Clearly, they all belong to the same trade associations, and they've worked together to help craft the legislation that they hope will allow them to hamstring their competitors. In particular, VoIP companies like Vonage may suffer badly - if telcos, cablecos and ISPs prioritize that traffic badly, the product can become marginally unusable, and it will die out, to be replaced by VoIP with QoS from the carrier.

I don't think anyone's getting a free ride - applications such as web browsing, file sharing and VoIP are the reason that consumers purchase broadband connections. To suggest that someone who is actually USING their Internet connection for something - no matter what it is - is getting a free ride is a bit odd. Those who create content and indexes - like Google - create unique value, and can use that to leverage advertising to eyeballs - that's their model. Those who build networks should be encouraged that customers want more, faster, etc - and sell it - not try to block those applications.

BBR: Can you explain for our readers the difference between SBC - - AT&T, and SBC ASI, the retail/wholesale relationship,and how they've changed as well as your relationship to them? Does ASI still exist?

DJ: Actually, ASI is still in the picture. The decision which required it's creation was overturned, but it was never re-integrated.

Basically, you've got an ILEC, and there can only be one of these, as they own the wires that are in the ground, which go to your house, etc. In California, this was Pacific Bell, it became SBC California, and today it's "AT&T, powered by SBC". Note that you'll see ALL of these things push toward a single name - AT&T - as time goes on.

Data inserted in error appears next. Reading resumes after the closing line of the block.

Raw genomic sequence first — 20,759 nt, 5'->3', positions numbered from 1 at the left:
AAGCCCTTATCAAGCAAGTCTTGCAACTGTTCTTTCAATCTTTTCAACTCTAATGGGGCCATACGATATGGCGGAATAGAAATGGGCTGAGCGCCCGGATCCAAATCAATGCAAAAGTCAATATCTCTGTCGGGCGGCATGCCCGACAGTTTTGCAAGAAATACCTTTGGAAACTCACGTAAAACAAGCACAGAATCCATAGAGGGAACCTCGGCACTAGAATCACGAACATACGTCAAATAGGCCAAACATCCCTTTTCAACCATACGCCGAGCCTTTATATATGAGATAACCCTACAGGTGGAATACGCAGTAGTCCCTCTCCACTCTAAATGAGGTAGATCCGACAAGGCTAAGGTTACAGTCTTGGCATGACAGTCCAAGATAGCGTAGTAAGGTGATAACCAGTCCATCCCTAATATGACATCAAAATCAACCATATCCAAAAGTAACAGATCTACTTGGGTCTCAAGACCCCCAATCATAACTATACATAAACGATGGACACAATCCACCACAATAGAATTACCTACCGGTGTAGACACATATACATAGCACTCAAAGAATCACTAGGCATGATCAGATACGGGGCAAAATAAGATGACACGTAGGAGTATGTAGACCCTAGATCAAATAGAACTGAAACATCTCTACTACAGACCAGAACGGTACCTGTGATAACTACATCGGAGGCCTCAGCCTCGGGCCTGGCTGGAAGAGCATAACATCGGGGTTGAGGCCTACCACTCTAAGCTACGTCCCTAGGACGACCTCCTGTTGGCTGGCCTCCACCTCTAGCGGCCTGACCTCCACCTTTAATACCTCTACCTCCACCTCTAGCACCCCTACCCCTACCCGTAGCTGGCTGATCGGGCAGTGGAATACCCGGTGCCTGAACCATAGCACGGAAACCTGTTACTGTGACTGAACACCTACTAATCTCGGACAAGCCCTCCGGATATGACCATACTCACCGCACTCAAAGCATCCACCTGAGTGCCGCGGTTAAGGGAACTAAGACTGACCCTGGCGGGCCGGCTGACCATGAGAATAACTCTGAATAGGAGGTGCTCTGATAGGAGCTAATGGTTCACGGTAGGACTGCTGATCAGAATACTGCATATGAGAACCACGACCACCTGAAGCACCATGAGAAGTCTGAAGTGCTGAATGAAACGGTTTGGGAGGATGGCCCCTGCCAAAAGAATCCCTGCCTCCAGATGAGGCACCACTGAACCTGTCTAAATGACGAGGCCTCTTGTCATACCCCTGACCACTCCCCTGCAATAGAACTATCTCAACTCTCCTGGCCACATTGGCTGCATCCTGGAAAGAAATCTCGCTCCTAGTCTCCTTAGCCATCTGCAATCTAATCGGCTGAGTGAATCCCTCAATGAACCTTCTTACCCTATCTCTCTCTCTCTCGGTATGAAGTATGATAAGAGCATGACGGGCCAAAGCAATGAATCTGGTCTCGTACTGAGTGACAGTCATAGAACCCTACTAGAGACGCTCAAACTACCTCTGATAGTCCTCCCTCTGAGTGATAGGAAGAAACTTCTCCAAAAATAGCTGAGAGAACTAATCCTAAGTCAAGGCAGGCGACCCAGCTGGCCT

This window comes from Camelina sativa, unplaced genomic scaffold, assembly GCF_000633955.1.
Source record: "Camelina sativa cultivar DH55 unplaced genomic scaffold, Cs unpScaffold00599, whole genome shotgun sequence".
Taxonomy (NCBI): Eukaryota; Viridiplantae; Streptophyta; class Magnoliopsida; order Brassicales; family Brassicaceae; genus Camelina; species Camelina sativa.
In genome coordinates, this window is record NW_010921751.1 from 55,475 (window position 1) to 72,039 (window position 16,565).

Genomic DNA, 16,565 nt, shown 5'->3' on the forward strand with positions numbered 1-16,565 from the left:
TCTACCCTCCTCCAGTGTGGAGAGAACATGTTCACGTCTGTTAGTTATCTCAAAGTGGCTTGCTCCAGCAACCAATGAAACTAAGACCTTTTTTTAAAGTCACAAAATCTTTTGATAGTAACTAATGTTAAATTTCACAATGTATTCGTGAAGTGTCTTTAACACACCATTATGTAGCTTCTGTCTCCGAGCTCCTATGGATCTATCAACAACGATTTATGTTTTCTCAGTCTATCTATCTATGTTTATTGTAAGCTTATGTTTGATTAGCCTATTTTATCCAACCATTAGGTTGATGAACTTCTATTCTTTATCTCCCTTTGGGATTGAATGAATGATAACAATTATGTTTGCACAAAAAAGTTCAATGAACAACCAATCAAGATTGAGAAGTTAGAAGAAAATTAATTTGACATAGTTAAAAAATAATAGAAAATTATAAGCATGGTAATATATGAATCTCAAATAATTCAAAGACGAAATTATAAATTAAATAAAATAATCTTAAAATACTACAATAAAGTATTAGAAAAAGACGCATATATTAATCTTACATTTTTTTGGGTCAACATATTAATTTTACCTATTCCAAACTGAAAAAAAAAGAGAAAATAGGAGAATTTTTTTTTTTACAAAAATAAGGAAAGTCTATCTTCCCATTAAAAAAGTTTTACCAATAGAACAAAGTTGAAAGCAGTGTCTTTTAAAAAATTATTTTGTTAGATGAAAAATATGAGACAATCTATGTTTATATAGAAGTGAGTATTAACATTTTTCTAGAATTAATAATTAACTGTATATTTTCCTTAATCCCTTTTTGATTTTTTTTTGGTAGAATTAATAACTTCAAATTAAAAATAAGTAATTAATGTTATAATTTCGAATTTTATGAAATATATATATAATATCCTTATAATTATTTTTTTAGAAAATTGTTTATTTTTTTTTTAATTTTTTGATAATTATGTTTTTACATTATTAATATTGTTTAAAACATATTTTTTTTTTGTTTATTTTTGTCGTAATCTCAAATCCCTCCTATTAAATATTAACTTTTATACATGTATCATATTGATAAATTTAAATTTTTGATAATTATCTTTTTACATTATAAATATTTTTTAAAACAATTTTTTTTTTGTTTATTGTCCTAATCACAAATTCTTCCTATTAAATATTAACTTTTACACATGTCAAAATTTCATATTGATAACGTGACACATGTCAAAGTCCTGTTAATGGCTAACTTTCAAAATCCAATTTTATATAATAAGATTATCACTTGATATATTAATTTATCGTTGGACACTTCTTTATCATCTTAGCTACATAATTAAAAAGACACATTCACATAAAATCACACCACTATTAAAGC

Next up you have CLECs who do fast packet services. SBC-ASI is owned by AT&T, but this also includes NewEdge, Covad and a few others. These CLECs run DSLAMs, ATM networks, etc, and buy access to copper from the ILECs.

Finally, there are ISPs, who provide the next layer, Internet services such as access transport, email, hosting, etc. These include the newly renamed AT&T/Yahoo owned by AT&T - also known as SBC-IS, or "information services", Earthlink, DSLExtreme, Sonic.net, etc.

BBR: Can you briefly outline some of the disputes you've had with them?

DJ: In the past, we've had issues with unfair treatment in general, for
example PacBell line technicians suggesting to customers that they should have just purchased their Internet "right from the source" and skipped Sonic.net. This makes little sense, particularly as this was during a time when PacBell itself was unable to transport IP beyond the LATA boundary.

However, today those behaviors have ceased, and the relationship is a very good one. There remain however issues with costs and pricing. The aggressive introductory offers require huge deep pockets to keep up, and it's challenging. In the past, we used to buy wholesale access for about $44, when retail was $40 - that was really bad. Now, there's a tiny margin on most products, a couple percentage points - but the 6.0/768 product is actually upside-down today.

BBR: Speaking of aggressive intro offers; your reaction to AT&T's new 6Mbps 12 month deal for $30?

DJ: Our costs for this today are about $40 in payments to SBC-ASI, so there's no way to match this retail price point, particularly after you consider the cost of IP transport, support staff, general overhead, etc. I'm hoping to negotiate a lower wholesale cost.

BBR: With cable networks off-limits, and many next-gen VDSL and fiber deployments off-limits, what are Sonic's plans in the wireless space? How many wireless customers do you currently have? Any interest in Wimax?

DJ: We're currently serving almost 1000 customers on various wireless products, but I have to say, it's a tough set of products. It's very expensive to deploy on a large scale, for example statewide, and the cost per customer to deploy is very high. Where we might spend $50 or so on equipment for a DSL customer, a wireless CPE and such can easily run $200 or more. In addition, it generally requires that an installer visit the location, which is also very expensive.